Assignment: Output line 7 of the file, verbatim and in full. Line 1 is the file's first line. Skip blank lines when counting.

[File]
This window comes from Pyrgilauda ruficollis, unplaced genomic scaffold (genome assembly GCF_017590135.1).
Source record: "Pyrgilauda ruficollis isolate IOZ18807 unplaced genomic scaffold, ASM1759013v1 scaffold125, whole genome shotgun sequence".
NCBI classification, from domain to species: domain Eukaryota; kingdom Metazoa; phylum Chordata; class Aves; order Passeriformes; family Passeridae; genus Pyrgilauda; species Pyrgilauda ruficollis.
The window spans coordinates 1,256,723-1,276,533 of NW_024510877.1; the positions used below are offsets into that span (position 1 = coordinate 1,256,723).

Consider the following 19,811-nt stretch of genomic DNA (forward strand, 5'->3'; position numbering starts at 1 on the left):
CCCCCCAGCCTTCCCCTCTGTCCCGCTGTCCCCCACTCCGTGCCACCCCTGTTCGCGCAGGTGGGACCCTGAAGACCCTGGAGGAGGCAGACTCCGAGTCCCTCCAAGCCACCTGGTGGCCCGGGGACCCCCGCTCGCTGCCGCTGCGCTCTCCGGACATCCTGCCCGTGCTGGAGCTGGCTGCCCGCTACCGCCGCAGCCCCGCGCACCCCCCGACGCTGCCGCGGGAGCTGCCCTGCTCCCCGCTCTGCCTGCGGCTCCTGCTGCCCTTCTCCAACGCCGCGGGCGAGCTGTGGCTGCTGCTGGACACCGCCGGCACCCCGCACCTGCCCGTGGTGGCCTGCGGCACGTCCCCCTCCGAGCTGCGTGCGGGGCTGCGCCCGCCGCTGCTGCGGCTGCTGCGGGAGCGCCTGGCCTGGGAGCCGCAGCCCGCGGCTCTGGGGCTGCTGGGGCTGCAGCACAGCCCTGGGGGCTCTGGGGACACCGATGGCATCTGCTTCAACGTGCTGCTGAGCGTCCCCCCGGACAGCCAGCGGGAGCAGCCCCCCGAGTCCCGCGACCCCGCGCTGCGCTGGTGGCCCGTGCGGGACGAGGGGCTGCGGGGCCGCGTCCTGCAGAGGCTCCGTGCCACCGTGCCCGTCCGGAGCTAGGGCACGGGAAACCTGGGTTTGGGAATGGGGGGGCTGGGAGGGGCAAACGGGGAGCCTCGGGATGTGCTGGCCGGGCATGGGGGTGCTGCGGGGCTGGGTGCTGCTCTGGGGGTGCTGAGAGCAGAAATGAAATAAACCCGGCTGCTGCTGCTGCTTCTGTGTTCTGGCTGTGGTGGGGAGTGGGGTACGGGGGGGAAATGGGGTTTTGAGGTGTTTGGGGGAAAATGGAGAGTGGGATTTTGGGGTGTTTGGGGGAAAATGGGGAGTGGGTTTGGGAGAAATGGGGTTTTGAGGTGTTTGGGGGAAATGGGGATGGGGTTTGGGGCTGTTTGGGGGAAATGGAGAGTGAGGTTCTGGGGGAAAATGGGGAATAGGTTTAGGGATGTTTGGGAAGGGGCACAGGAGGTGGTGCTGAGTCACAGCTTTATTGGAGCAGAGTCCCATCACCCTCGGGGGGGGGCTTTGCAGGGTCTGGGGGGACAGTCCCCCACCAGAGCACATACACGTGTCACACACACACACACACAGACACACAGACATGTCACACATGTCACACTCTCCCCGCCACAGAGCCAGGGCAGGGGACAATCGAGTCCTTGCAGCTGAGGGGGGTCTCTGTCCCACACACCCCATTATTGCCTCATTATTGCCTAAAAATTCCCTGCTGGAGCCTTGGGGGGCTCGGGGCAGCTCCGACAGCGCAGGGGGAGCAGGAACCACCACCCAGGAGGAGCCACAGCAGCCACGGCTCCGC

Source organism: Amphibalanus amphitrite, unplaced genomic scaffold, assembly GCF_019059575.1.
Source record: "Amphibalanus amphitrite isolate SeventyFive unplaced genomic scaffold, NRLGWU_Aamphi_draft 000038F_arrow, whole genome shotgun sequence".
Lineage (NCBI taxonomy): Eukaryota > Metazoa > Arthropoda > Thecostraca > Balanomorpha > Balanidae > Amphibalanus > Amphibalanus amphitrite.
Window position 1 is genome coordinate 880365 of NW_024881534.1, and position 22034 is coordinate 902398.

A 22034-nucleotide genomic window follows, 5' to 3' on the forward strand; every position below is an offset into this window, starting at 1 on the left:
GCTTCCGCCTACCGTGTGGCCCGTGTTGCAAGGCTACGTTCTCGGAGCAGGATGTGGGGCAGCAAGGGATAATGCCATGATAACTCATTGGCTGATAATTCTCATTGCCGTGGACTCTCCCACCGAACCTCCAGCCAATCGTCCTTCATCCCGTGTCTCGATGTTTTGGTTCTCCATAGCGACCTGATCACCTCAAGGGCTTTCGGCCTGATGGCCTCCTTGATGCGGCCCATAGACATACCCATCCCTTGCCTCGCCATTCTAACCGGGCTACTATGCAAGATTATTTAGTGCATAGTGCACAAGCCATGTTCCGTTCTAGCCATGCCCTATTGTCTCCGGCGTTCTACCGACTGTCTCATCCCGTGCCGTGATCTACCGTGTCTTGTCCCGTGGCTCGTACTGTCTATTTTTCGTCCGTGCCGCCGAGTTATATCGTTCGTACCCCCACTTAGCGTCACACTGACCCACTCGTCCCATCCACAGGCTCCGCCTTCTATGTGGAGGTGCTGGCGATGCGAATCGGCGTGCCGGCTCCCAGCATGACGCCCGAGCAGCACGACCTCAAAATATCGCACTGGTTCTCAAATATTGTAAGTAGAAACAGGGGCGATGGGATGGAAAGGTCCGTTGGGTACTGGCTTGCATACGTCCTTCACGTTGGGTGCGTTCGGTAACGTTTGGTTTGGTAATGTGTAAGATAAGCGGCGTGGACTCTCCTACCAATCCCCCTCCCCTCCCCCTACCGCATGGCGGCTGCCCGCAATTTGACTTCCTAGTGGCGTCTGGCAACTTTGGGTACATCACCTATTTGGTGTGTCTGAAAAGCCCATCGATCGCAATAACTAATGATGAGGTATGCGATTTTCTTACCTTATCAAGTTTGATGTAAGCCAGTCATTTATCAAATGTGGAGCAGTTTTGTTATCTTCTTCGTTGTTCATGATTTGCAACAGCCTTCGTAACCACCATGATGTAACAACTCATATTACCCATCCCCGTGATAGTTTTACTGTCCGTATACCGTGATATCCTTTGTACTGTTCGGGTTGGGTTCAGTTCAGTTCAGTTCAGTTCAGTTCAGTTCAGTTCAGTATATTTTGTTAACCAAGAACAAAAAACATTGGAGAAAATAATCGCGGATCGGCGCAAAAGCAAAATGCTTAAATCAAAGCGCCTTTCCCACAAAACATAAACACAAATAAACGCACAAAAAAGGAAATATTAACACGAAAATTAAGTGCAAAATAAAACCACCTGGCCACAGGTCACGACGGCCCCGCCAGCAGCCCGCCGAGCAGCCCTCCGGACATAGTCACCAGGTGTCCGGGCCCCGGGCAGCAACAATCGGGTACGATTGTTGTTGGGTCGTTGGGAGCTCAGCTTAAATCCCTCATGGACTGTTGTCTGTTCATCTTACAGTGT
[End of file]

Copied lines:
Source organism: Amphibalanus amphitrite, unplaced genomic scaffold, assembly GCF_019059575.1.